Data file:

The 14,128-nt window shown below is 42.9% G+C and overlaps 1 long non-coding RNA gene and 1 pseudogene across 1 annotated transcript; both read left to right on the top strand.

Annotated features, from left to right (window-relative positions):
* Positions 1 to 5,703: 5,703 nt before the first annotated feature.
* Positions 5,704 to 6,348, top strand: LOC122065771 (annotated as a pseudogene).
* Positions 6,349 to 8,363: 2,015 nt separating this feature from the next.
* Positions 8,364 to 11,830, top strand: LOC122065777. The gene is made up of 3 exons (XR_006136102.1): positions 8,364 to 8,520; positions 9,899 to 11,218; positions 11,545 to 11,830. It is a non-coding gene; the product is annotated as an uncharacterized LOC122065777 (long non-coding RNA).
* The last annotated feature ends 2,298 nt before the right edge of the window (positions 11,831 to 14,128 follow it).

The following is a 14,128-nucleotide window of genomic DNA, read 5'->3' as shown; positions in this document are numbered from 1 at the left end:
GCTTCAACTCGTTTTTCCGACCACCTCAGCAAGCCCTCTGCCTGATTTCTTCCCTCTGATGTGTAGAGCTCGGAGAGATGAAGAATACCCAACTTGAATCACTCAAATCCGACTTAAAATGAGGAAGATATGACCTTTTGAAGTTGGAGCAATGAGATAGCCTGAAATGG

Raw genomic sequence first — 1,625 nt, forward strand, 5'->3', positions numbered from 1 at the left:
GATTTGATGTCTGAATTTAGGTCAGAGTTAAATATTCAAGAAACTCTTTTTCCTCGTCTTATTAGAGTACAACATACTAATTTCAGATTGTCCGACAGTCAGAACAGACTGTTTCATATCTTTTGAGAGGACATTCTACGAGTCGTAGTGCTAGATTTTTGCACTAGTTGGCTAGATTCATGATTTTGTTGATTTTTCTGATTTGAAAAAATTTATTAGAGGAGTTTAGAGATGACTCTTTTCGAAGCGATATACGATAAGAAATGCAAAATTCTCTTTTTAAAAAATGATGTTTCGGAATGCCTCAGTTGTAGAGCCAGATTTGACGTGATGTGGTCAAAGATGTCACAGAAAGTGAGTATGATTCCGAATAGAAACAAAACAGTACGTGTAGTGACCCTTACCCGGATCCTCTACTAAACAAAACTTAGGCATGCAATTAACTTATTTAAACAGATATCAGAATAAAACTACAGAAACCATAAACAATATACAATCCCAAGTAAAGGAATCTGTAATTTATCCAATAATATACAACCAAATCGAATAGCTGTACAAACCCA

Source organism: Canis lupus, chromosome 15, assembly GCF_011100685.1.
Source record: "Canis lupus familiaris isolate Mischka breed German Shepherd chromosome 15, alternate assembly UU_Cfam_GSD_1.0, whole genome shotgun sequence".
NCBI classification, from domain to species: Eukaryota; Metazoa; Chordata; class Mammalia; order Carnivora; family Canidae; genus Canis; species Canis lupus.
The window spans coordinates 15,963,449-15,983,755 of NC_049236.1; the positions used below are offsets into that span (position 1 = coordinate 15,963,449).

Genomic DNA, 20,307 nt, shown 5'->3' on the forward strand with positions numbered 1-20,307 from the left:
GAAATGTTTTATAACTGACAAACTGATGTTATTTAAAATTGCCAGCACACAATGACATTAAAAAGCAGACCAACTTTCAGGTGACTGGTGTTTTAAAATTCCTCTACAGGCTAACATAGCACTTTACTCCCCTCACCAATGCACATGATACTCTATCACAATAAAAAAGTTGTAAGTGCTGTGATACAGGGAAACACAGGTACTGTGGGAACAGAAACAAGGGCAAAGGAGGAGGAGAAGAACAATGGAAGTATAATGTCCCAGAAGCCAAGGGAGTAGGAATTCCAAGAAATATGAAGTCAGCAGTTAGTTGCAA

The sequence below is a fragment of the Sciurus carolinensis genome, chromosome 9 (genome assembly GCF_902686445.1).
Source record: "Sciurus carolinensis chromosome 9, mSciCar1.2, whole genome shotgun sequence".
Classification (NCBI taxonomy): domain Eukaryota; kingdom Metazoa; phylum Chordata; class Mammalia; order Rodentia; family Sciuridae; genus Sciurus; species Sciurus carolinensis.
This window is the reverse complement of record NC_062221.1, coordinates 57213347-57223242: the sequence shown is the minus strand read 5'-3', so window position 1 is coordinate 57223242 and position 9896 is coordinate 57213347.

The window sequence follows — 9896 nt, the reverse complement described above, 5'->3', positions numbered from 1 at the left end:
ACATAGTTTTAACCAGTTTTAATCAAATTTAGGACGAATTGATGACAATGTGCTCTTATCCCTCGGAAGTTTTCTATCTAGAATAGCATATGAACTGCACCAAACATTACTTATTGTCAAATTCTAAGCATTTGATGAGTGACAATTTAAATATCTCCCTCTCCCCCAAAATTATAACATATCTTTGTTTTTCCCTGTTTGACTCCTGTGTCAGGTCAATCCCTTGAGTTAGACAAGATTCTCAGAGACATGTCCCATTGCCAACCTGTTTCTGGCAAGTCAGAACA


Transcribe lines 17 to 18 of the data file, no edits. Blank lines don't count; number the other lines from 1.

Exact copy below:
GAAATGTTTTATAACTGACAAACTGATGTTATTTAAAATTGCCAGCACACAATGACATTAAAAAGCAGACCAACTTTCAGGTGACTGGTGTTTTAAAATTCCTCTACAGGCTAACATAGCACTTTACTCCCCTCACCAATGCACATGATACTCTATCACAATAAAAAAGTTGTAAGTGCTGTGATACAGGGAAACACAGGTACTGTGGGAACAGAAACAAGGGCAAAGGAGGAGGAGAAGAACAATGGAAGTATAATGTCCCAGAAGCCAAGGGAGTAGGAATTCCAAGAAATATGAAGTCAGCAGTTAGTTGCAA

The sequence below is a fragment of the Sciurus carolinensis genome, chromosome 9 (genome assembly GCF_902686445.1).